October 03rd, 2016
If you had a child start school or nursery for the first time this term I hope they trotted off happily without a backwards glance. But if they didn’t you may have felt helpless and even guilty as they grappled with uncomfortable emotions. Many parents feel it is their job to keep their children happy all the time. But we can’t do this. In fact it is our job to help our children manage these uncomfortable feelings, realise they are part of being human, we all have them, they pass, and in fact they’re not all bad because we can learn from them. Becoming aware of our own feelings is the first step in developing empathy for others.
If you’ve been feeling guilty that you can’t assuage your child’s upset there are two things that may reassure you:
Parents are good at guilt. It may be the most common emotion we experience around parenting. I have the feeling that mums experience it more than dads but maybe that’s because I’m a mum. What do you think, dads?
What do we feel guilty about?
When I asked a group of parents they said they felt their role was to provide the best for their kids and a lot of their guilt was when they didn’t live up to this standard. What does that mean?
My test group said what it meant to them was providing:
What does it mean to you?
Expectations of ourselves as parents are very high. It starts early and can be fuelled by information available on the internet. We may plague ourselves with questions like: Did I do the wrong thing in allowing my baby to cry/not wearing him in a sling/not co-sleeping?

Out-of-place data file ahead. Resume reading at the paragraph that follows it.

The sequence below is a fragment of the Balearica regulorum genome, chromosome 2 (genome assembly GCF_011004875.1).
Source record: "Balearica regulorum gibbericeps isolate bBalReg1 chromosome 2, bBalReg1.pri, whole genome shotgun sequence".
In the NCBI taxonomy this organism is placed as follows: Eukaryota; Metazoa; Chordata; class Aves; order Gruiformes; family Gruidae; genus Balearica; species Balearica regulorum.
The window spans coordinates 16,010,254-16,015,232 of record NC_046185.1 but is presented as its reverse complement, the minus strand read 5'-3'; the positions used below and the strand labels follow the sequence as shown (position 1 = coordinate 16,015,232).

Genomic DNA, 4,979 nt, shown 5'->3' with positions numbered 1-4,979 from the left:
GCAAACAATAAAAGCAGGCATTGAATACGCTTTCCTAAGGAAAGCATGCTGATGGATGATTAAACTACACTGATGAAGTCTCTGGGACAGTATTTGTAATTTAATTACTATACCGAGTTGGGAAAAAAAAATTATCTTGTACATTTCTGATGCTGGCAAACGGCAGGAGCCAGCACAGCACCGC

Access to information is now unprecedented and we don’t have to look far for evidence that we are screwing up our kids! Ericka Christakis, Early Childhood Educator and Harvard College Administrator speaking at the Aspen Festival of Ideas in 2012 said “we live in what we call the ‘epidemiological age’, where we have a lot of information about what is unhealthy and healthy”. She referred to the fact that the British Medical Journal not too long ago prohibited the word ‘accident’ in their reporting, because they argued that really are almost no accidents, ie incidents are avoidable. The logical conclusion is that it is the job of parents to avoid them.
Christakis continued, this view is that if you look at the antecedents for almost all bad things that happen to us in life, including famines and droughts, and children getting hit by cars, and suicide, that these are really preventable injuries. She said this leads to a huge shift in how we view childhood, because if we're starting to think that all these bad things are preventable then every time you decide not to put a helmet on your child when they're riding a scooter on the pavement you start feeling like a neglectful person. It creates a lot of anxiety to live in a world where we feel so responsible as parents.
At the same event Lawrence J. Cohen, Psychologist and author of Playful Parenting added “There's a taboo against putting a price on the safety of your child. And I think we have the same taboo on [aiming] at anything less than the absolute pinnacle of success, and if we don't then we're short-changing our children.”